Interstitial fibrosis of the heart contributes to cardiac dysfunction and morbidity associated with heart failure. The specific cellular origins and molecular pathogenesis of cardiac fibrosis are not well defined, but the end state of fibrosis includes increased expression of extracellular matrix (ECM) proteins by interstitial fibroblasts. During heart development, the interstitial fibroblasts arise from epicardial-derived cells (EPDCs) that invade the myocardium, differentiate, and synthesize ECM ofthe fibrous cardiac matrix. There is recent evidence that EPDCs are activated and recapitulate developmental mechanisms in adult cardiac injury and pathologic fibrosis. Wnt/p-catenin signaling is required for epicardial development, but its role in fibroblast cell lineage development or cardiac fibrosis has not been examined. We hypothesize that Wnt/p-catenin signaling promotes normal development of interstitial fibroblasts and also contributes to pathologic interstitial fibrosis in adult cardiovascular disease. Using constructs and disease models developed by Projects 1 and 3, as well as in our own laboratory, the three Specific Aims are designed to test the necessity and sufficiency of the roles played by Wnt/p-catenin fibroblast signaling during development and cardiac disease.
Specific Aim 1 will determine if Wnt/p-catenin signaling promotes interstitial fibroblast lineage differentiation and ECM formation during development in vivo.
Aim 2 will determine if Wnt/p-catenin signaling promotes maladaptive fibrotic disease and if Wnt pathway inhibition is sufficient to prevent the progression of fibrosis and heart failure in adulthood.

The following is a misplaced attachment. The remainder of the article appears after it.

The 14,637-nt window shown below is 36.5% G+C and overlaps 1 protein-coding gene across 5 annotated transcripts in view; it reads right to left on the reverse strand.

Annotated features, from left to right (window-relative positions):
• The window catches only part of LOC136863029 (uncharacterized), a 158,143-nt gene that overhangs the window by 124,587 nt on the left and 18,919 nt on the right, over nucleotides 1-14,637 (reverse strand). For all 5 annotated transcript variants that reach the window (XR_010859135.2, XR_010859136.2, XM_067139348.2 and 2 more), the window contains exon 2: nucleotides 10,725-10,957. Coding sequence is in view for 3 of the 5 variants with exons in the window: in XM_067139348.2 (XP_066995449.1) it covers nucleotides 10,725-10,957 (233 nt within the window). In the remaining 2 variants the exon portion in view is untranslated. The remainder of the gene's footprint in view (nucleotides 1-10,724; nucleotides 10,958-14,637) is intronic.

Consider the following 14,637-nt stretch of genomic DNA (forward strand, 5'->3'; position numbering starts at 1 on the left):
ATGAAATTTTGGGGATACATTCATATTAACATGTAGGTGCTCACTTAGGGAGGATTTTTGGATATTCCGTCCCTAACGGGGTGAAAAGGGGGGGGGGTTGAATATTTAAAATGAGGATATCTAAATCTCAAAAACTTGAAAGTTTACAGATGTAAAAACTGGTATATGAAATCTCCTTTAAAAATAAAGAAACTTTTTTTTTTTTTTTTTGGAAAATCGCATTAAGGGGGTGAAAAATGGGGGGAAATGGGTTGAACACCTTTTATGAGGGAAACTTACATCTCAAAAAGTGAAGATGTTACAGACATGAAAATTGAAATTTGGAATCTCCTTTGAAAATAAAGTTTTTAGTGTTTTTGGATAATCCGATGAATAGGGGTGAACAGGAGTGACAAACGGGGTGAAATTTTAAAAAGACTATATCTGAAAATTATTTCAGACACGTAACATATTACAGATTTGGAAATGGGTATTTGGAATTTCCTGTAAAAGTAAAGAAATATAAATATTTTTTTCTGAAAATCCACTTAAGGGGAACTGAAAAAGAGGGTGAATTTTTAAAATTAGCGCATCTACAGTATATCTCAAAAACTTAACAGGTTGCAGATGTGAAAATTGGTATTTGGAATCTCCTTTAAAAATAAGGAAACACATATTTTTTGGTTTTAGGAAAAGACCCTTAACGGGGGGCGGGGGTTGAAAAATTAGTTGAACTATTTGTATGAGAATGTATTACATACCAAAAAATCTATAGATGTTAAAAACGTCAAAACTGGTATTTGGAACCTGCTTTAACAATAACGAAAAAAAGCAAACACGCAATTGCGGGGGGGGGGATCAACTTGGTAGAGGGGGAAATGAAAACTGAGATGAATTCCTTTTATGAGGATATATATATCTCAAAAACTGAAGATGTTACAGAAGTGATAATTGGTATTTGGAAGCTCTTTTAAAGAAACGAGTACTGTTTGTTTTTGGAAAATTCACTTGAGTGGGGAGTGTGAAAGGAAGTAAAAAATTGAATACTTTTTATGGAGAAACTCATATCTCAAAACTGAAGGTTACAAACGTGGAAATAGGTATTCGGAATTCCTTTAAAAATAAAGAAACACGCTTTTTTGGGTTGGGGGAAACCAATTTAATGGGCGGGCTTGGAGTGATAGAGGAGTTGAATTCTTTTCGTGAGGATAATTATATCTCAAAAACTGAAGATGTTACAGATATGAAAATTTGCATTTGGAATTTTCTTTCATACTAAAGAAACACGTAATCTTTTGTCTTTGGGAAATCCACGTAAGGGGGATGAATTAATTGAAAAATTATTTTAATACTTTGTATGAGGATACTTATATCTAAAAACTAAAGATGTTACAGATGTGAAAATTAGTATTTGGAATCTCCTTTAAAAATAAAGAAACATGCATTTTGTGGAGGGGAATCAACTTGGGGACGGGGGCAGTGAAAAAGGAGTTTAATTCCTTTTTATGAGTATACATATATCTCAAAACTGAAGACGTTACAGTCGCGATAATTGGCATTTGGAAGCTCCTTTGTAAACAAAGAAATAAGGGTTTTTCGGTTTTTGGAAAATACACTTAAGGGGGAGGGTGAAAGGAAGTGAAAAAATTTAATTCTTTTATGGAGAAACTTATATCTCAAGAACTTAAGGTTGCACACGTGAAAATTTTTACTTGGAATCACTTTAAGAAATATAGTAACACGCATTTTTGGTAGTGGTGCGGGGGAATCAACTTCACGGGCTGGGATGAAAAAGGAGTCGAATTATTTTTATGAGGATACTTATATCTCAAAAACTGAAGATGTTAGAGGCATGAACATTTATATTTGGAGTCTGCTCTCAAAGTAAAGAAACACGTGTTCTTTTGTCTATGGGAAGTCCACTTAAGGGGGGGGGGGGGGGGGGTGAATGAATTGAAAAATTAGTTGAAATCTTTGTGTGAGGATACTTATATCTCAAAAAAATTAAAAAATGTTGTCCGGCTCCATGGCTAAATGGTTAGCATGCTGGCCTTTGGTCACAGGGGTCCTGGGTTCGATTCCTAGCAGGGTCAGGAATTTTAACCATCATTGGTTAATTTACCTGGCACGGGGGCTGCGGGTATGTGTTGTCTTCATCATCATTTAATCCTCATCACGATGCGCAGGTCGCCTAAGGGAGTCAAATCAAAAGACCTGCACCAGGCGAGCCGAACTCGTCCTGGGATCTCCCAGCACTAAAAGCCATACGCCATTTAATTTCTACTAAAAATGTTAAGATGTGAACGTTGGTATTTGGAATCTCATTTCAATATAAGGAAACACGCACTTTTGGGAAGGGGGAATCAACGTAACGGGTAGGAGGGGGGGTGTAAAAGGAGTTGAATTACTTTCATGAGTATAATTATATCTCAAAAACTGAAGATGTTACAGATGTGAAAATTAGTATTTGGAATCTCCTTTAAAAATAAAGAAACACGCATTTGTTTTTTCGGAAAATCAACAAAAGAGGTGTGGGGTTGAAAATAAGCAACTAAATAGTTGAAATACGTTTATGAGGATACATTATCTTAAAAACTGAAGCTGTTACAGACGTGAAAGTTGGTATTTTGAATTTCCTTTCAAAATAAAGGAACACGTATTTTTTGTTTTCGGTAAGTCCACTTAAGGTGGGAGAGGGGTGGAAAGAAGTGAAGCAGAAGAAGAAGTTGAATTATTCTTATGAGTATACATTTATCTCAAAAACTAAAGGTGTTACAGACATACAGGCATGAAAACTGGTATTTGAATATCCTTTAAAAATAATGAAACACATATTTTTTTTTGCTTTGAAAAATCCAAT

Aim 3 will examine the intersection of Wnt/p-catenin and TGFp/Smad2/3 signaling pathways in the induction and progression of cardiac fibrosis. These in vivo mechanistic studies will be used to dissect the molecular contributions of Wnt/p-catenin signaling to cardiac fibroblast lineage, development and the pathogenesis of interstitial fibrosis in cardiovascular disease. The long-term goal of the proposed studies is to identify new therapeutic targets for the treatment and management of maladaptive cardiac fibrosis and subsequent heart failure. 1
Cardiac fibroblasts are a major cell type in the heart but the roles they play in terms of disease development are largely unexplored. We hypothesize that specific signaling processes that are critical for normal development play an important role in defining these cells. We also want to test if these processes are more generally involved irji cardiac disease and heart failure. Definitive proof of these ideas will identify new therapeutic possibilities for the treatment of cardiac disease.
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